I have a habit of accumulating my reading until the point that I cannot see where it began and where it ends. Then, when I use random ideas to kick start my way through the list, I sometimes stumble upon some hidden surprises. I did not remember the synopsis by the time I started this tale but did not suffer for it. In fact, it might have been the reason I enjoyed it!
This is a victorian/steampunk surrounding where our reality is inverted a little. Magic has more clout than science does. Considering the level at which the medical industry is depicted here, it stands to reason that that would be the case. We are allowed to better understand the two parts of the city through the eyes of two people on the opposing side of the argument while having a whole other relationship between them. The princess Sybilla has manifested a few talents from her line of magical ancestors but is kept in seclusion for failing to comply with her grandmother’s wishes. She is to be brought back to society for some hidden agenda that she cannot wait to get to the bottom of. Roger has made many sacrifices to be called a Man of Science. He has to dig up bodies to further his studies and to earn enough to keep him afloat. Apart from their past, there is a new reason these two are linked (more than one, but murder turns out to be the primary one), that of a spate of killings. The deaths are attributed to a strangler, but no one questions the reasons and the common factors between the victims apart from Roger and Sybilla. There is a lot about this world and its magic that we as well as the protagonists are unaware of, but the steady trickle of information made the book a treat to read. The supporting cast is also very vivid and entertaining in their own right.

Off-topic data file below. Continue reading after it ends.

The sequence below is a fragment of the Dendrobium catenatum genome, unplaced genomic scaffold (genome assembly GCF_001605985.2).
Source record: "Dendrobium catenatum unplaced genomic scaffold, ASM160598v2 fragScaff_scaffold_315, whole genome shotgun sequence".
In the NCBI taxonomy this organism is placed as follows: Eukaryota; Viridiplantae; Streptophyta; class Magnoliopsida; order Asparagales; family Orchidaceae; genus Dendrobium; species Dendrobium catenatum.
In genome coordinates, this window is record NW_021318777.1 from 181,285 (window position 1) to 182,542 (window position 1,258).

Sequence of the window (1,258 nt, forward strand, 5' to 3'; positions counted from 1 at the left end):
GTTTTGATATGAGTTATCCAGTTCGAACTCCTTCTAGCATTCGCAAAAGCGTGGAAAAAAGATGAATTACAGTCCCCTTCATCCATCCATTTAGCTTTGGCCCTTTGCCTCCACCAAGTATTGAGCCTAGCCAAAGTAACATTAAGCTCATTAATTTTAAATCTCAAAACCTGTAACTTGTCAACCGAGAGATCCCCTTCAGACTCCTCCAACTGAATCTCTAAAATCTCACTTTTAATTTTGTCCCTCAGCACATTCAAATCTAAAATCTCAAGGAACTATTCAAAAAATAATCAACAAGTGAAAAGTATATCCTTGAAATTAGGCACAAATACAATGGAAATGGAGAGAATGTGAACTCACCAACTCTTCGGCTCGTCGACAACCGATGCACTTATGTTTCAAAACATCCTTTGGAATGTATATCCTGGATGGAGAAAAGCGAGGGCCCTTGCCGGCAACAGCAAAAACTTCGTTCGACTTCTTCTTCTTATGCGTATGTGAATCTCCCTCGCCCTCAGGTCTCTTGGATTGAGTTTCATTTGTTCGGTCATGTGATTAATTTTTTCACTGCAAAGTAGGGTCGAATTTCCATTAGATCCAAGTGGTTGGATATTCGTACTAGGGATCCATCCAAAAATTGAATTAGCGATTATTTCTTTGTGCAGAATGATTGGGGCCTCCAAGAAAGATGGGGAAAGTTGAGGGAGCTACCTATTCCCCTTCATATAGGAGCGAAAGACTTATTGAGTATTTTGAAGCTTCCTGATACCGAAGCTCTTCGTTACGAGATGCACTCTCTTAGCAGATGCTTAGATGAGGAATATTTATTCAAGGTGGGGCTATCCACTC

There is a lot of drama, politics, tons of secret manipulations and a lot of undercurrents of emotions. The only reason I do not give this a full five stars is because I am holding out to see what happens next to them all.
I received an ARC thanks to Netgalley and the publishers but the review is entirely based on my own reading experience.